Looks like a thornbill but I am not sure

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abeleski
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Looks like a thornbill but I am not sure

Saw it today. It did not seem to behave like a thornbill, was larger than a yellow thornbill and was walking along branches a bit like a treecreeper. It was also solo unlike yellow thornbills which when I see them are always in a group and making sounds. This one was silent while I was photographing it. Thanks.

[img]https://lh5.googleusercontent.com/_18jLGQph2W8/Tc-1b4lGYmI/AAAAAAAAEsU/ecbvX0O6OA0/ACE_1415.jpg[img]

abeleski
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I was born to live and I live to die.

Andy
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What was the location?

My first thought was that it is a kind of robin (general impression of shape and size).

Andy
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But the third photo sort-of reminds me of a whistler...

abeleski
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It was in the Illawarra,NSW Andy. A little inland, not along the coast. Big trees all around.

I was born to live and I live to die.

abeleski
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Just looked at other images of an Olive Whistler. May well be that Andy.Thanks.

I was born to live and I live to die.

Windhover
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Definitely a Pachycephala of some kind (whistler). I think maybe an juvenile male Golden Whistler. Or a female or whichever. These bushbirds are a bit hard, I should really pay more attention. In any case, check Golden Whistler in your book Ace. :)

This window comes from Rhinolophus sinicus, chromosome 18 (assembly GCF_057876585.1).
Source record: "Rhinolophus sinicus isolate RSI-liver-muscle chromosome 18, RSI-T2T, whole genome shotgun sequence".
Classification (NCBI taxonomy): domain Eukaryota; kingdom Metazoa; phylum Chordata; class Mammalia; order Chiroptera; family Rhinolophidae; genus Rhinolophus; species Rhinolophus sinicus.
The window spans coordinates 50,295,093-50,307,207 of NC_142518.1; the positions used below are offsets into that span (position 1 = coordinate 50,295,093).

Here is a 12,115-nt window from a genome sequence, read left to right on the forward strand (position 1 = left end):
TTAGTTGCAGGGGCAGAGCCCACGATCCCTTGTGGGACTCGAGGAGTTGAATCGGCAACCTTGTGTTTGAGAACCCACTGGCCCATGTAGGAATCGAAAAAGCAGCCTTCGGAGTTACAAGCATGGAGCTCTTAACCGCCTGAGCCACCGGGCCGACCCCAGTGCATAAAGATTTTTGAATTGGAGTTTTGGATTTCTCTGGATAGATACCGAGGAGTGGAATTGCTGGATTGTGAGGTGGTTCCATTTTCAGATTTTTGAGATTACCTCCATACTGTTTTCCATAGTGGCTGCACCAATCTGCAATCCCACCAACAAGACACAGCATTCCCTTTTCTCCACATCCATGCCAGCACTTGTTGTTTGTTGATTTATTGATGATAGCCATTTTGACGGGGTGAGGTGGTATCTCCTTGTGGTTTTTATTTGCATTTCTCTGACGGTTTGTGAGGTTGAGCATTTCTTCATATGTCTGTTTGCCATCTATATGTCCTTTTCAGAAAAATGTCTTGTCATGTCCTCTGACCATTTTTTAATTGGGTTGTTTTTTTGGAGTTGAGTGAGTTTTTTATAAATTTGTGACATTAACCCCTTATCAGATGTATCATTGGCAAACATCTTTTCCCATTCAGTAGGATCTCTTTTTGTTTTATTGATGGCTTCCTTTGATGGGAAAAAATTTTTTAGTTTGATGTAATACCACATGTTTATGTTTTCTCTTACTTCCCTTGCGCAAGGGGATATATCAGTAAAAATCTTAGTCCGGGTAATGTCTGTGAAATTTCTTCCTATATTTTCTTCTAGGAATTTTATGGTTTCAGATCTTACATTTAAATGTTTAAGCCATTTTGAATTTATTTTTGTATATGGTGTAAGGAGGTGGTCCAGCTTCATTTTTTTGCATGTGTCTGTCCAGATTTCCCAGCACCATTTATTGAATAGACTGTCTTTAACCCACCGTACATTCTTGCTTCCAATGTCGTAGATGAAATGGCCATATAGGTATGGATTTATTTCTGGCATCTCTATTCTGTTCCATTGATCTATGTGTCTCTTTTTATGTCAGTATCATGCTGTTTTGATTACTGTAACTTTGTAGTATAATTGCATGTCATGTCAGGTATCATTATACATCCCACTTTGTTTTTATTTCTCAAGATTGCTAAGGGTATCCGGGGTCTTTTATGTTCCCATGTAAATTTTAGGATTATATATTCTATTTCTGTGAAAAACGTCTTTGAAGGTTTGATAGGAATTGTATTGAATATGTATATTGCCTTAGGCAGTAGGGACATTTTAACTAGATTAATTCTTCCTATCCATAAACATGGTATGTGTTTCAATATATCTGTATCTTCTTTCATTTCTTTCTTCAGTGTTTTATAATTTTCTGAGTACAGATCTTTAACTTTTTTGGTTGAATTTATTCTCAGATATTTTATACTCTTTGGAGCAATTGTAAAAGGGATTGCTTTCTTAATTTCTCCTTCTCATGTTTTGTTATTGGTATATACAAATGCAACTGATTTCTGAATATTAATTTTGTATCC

birdie
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It has the eye of a whistler and the right wing markings plus the yellow wash underneath at the rear.
Definitely a female GW I say

Sunshine Coast Queensland

Owen1
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I'm with birdie on this one. it is probably an immature GW because of the orange bands on the wing.

Cheers, Owen.

abeleski
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Thanks for all your help guys. After looking at numerous photos I agree its a golden whistler. Although it can be a young male or a female right?

Akos: You guys and girls and google are my book. I have only just got into birding. Don't really have an ID book. What I normally do is try and use birdfinder, then when I think I have found it I look at google images for that bird name and make sure its what I got. :)

I was born to live and I live to die.

Owen1
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Alex it sure cn be a young male or female but the males s=don't get their colours till later on. Good to see you have just gotten into birds and seem to be enjoying them.

Cheers, Owen.

 and @UrbanBirdsOz  @birdsinbackyards
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